So, time for me to report back on how I got on at the Festival of Romance at the weekend. This was the first ‘author event’ I’d ever attended, so I had no idea what to expect. I’m one of those people who try to imagine how a place will look, and what will happen there, before they go. It helps me feel less anxious. For the Romance Fair – the main event for me – I’d imagined a big room with loads of stalls, romance-related stuff for sale like cards and cupcakes and jewellery perhaps, with authors positioned around the room, selling and signing books and talking to readers about their work.
I’d imagined that this room would lead somewhere, perhaps to a refreshment area – somewhere the festival goers would be keen to get to and obliged to walk through. I’d figured lots of footfall and a busy old day.
I took 10 copies of Can’t Live Without, along with some bookmarks, a folder of reviews, a newsletter sign-up sheet, pens and my new postcards of The Family Trap. My husband tried to convince me to take more books, in case I sold out (bless him), but I resisted. Boy, am I glad I did!
I sold 3 copies, and one of them was to a friend, and another – amazingly – to author Miranda Dickinson. Her asking to buy a copy of my book was the absolute highlight of the day for me, but by then I was far too tired to think of photographing it. The other highlights were meeting a lovely reader (thanks for coming along Emma) and meeting Kim of Kim The Bookworm fame. And meeting some fantastically friendly fellow authors, including Emma Calin, Berni Stevens, Hazel Osmond, Gilli Allan, Miranda Dickinson and Nicky Wells. There were a few fellow indies there, and I managed to pick the brains of self-publishing veteran Jon Beattiey, author of more than 8 novels published via Matador. More on this, and other thoughts about self-publishing inspired by my festival experience, tomorrow.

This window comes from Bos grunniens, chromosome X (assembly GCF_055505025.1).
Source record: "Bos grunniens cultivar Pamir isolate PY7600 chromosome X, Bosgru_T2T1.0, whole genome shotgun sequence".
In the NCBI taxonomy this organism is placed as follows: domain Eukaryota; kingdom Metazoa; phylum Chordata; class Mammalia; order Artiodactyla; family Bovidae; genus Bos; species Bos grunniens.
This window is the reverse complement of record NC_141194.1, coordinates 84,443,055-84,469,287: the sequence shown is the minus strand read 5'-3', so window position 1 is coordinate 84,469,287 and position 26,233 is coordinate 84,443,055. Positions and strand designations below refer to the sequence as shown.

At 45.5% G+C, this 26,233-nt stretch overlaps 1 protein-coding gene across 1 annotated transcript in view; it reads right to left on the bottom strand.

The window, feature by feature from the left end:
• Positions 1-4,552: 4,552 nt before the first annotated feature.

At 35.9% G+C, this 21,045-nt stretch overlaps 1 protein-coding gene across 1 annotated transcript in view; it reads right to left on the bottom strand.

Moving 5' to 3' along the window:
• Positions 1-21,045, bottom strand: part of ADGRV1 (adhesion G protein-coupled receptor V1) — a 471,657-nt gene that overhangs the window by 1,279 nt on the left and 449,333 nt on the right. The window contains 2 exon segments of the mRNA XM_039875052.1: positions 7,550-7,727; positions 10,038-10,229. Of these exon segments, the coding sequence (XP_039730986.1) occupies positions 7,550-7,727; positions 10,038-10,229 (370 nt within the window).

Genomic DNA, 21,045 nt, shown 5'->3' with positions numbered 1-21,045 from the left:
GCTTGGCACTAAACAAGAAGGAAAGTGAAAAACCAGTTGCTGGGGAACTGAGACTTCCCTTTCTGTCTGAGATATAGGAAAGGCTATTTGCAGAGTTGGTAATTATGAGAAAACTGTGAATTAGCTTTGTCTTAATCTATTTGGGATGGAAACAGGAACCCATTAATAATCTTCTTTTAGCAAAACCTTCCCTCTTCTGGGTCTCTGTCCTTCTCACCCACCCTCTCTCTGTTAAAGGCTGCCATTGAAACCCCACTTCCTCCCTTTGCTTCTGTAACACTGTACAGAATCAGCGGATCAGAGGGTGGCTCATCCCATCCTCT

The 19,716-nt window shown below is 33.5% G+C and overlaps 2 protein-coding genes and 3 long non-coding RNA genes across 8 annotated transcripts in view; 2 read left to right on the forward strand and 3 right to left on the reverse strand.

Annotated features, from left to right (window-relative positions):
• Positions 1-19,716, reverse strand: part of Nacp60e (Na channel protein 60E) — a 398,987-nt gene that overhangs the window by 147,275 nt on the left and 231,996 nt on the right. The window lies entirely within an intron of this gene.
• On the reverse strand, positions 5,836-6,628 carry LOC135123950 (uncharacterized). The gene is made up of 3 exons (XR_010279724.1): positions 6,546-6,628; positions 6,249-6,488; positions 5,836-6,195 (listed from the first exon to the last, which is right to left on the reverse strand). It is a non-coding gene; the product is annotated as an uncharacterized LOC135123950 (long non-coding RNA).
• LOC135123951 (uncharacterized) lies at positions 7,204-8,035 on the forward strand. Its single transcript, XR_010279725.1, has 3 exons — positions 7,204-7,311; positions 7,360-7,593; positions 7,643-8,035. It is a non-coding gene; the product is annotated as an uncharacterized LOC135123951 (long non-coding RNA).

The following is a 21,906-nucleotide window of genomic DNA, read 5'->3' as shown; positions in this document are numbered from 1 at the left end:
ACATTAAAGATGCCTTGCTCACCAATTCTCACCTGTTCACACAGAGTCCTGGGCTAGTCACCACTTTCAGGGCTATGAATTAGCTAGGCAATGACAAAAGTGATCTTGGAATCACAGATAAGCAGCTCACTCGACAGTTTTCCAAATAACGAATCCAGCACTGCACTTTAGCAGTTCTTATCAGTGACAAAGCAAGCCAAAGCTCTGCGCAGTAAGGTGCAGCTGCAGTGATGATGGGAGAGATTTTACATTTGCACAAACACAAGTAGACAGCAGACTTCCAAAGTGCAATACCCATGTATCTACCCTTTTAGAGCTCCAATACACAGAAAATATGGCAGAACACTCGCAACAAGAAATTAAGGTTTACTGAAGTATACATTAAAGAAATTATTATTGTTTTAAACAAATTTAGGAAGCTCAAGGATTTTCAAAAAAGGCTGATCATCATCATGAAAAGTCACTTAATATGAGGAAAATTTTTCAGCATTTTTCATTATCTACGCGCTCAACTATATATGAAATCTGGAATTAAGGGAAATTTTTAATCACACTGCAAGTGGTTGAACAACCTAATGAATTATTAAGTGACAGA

What went well was the networking – or, as I like to call it, meeting fellow authors (networking is such an icky term). Although exhausted after being up since 5.30 am, it was a real pleasure to chat other writers, to share experiences and thoughts about the industry, and to learn some new tips and tricks. I also picked up some great ideas for future events (not that I imagine I’ll do many – the next will be the launch of The Family Trap in February next year). Chocolates, price tags, and banners are some of the ideas I picked up. I also wish I’d made a big sign telling people Can’t Live Without was set up the road in Milton Keynes. Missed a trick there.
What didn’t go so well? It’s nobody’s fault, but the venue wasn’t perhaps best situated for passing footfall. Up lots of stairs in the Corn Exchange, there was no real reason for a member of the general public to come up, unless they had the sole purpose of seeing a particular author, perhaps. There were no refreshments, and no non-author stalls at all. The room was quite small, and the tables fairly crowded. I honestly think most of the visitors to the Romance Fair were other authors, and readers were very, very scarce. Also – and this is entirely my fault – I was very shy. I didn’t push myself forward much, didn’t rush up to every new face and press a book into their hands. By the end of the day I was tired, and I confess, quite homesick.
I didn’t make it to the conference the next day, but want to say thanks to the lovely Emma Calin for filling me in on what I missed. One of the highlights of the festival was the amazing Mills and Boon production of actors travelling around the venues, acting out scenes from a Mills and Boon novel. They were brilliant!
All in all, not a waste of time but perhaps not the best use of the better part of £100, including overnight stay, petrol and tickets. I will go again next year, but I’ll take my family with me and make a weekend of it. In the spirit of ‘feel the fear and do it anyway’ it was a good experience for me.
Coming tomorrow: 5 Shades of Self-Publishing – my thoughts on the current state of self-publishing in the UK, inspired by the Festival of Romance. Controversial? Me?